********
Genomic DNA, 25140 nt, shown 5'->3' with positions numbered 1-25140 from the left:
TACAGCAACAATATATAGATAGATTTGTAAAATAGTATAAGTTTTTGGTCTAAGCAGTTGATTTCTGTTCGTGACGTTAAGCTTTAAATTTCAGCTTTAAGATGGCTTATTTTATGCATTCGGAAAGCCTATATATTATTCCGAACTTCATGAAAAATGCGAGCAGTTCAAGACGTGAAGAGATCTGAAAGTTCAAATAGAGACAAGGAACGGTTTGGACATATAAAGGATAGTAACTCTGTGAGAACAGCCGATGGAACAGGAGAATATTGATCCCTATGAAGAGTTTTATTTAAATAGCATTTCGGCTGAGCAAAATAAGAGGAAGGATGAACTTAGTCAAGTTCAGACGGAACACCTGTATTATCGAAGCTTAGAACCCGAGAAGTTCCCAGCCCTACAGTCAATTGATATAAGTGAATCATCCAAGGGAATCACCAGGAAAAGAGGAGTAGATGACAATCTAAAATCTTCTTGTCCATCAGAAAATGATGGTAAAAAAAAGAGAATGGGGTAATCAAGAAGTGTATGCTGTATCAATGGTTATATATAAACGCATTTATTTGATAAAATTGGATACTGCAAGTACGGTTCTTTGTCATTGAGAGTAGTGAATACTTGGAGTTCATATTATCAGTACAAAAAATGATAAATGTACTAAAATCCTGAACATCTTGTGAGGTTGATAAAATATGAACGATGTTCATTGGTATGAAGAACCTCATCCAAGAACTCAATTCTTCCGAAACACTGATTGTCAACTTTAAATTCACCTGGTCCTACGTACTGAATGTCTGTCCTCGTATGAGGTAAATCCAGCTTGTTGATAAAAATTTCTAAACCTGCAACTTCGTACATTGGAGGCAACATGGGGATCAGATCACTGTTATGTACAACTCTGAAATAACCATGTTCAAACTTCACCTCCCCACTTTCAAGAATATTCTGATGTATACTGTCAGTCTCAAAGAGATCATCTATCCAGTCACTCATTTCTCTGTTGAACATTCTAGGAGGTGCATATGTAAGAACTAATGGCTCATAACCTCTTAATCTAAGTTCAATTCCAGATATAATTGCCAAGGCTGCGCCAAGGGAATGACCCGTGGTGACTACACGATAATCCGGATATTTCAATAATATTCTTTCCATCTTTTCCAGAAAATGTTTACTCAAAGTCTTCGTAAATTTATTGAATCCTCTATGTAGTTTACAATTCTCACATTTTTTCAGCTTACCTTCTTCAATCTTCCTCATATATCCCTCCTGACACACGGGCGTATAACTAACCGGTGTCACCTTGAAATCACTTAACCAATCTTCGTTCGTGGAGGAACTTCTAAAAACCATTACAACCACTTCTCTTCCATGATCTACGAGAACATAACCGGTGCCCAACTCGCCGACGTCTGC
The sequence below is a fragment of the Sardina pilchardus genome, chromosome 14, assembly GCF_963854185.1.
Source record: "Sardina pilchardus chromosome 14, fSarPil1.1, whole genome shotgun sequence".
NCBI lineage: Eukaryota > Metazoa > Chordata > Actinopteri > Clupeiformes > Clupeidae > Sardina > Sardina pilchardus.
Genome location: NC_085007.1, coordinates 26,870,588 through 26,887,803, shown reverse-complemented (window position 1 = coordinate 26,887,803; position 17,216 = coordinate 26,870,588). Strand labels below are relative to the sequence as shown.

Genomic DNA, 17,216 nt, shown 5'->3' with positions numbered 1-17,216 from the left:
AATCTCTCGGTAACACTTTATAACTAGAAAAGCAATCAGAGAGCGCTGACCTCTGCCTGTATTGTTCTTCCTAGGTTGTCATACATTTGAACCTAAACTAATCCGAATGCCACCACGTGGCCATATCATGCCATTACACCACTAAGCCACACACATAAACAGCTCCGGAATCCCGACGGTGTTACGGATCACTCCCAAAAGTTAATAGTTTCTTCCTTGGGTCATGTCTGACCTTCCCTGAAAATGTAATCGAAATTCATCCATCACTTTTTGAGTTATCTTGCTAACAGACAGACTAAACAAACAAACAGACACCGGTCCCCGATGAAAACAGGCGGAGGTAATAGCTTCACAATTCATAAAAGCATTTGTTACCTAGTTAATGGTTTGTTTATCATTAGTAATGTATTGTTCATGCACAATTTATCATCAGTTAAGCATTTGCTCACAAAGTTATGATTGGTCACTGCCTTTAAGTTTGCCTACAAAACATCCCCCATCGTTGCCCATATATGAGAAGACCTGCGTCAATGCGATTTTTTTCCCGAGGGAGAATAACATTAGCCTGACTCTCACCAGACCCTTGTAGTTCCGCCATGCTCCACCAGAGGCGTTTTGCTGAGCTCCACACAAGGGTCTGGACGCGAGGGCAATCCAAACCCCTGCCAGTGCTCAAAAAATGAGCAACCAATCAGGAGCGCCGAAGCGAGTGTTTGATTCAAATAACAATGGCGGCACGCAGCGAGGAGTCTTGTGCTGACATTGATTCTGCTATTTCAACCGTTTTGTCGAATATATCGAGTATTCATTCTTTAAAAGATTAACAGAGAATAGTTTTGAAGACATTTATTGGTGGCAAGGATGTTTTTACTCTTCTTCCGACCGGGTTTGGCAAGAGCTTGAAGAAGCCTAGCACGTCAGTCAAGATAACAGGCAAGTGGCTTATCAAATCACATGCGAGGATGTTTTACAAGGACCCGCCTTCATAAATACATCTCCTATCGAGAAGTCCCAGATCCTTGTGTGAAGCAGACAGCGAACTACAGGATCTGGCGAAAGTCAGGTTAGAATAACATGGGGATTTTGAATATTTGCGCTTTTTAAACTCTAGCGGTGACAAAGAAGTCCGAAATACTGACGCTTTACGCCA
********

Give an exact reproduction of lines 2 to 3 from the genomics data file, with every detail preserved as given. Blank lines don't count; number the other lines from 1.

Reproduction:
TACAGCAACAATATATAGATAGATTTGTAAAATAGTATAAGTTTTTGGTCTAAGCAGTTGATTTCTGTTCGTGACGTTAAGCTTTAAATTTCAGCTTTAAGATGGCTTATTTTATGCATTCGGAAAGCCTATATATTATTCCGAACTTCATGAAAAATGCGAGCAGTTCAAGACGTGAAGAGATCTGAAAGTTCAAATAGAGACAAGGAACGGTTTGGACATATAAAGGATAGTAACTCTGTGAGAACAGCCGATGGAACAGGAGAATATTGATCCCTATGAAGAGTTTTATTTAAATAGCATTTCGGCTGAGCAAAATAAGAGGAAGGATGAACTTAGTCAAGTTCAGACGGAACACCTGTATTATCGAAGCTTAGAACCCGAGAAGTTCCCAGCCCTACAGTCAATTGATATAAGTGAATCATCCAAGGGAATCACCAGGAAAAGAGGAGTAGATGACAATCTAAAATCTTCTTGTCCATCAGAAAATGATGGTAAAAAAAAGAGAATGGGGTAATCAAGAAGTGTATGCTGTATCAATGGTTATATATAAACGCATTTATTTGATAAAATTGGATACTGCAAGTACGGTTCTTTGTCATTGAGAGTAGTGAATACTTGGAGTTCATATTATCAGTACAAAAAATGATAAATGTACTAAAATCCTGAACATCTTGTGAGGTTGATAAAATATGAACGATGTTCATTGGTATGAAGAACCTCATCCAAGAACTCAATTCTTCCGAAACACTGATTGTCAACTTTAAATTCACCTGGTCCTACGTACTGAATGTCTGTCCTCGTATGAGGTAAATCCAGCTTGTTGATAAAAATTTCTAAACCTGCAACTTCGTACATTGGAGGCAACATGGGGATCAGATCACTGTTATGTACAACTCTGAAATAACCATGTTCAAACTTCACCTCCCCACTTTCAAGAATATTCTGATGTATACTGTCAGTCTCAAAGAGATCATCTATCCAGTCACTCATTTCTCTGTTGAACATTCTAGGAGGTGCATATGTAAGAACTAATGGCTCATAACCTCTTAATCTAAGTTCAATTCCAGATATAATTGCCAAGGCTGCGCCAAGGGAATGACCCGTGGTGACTACACGATAATCCGGATATTTCAATAATATTCTTTCCATCTTTTCCAGAAAATGTTTACTCAAAGTCTTCGTAAATTTATTGAATCCTCTATGTAGTTTACAATTCTCACATTTTTTCAGCTTACCTTCTTCAATCTTCCTCATATATCCCTCCTGACACACGGGCGTATAACTAACCGGTGTCACCTTGAAATCACTTAACCAATCTTCGTTCGTGGAGGAACTTCTAAAAACCATTACAACCACTTCTCTTCCATGATCTACGAGAACATAACCGGTGCCCAACTCGCCGACGTCTGC
The sequence below is a fragment of the Sardina pilchardus genome, chromosome 14, assembly GCF_963854185.1.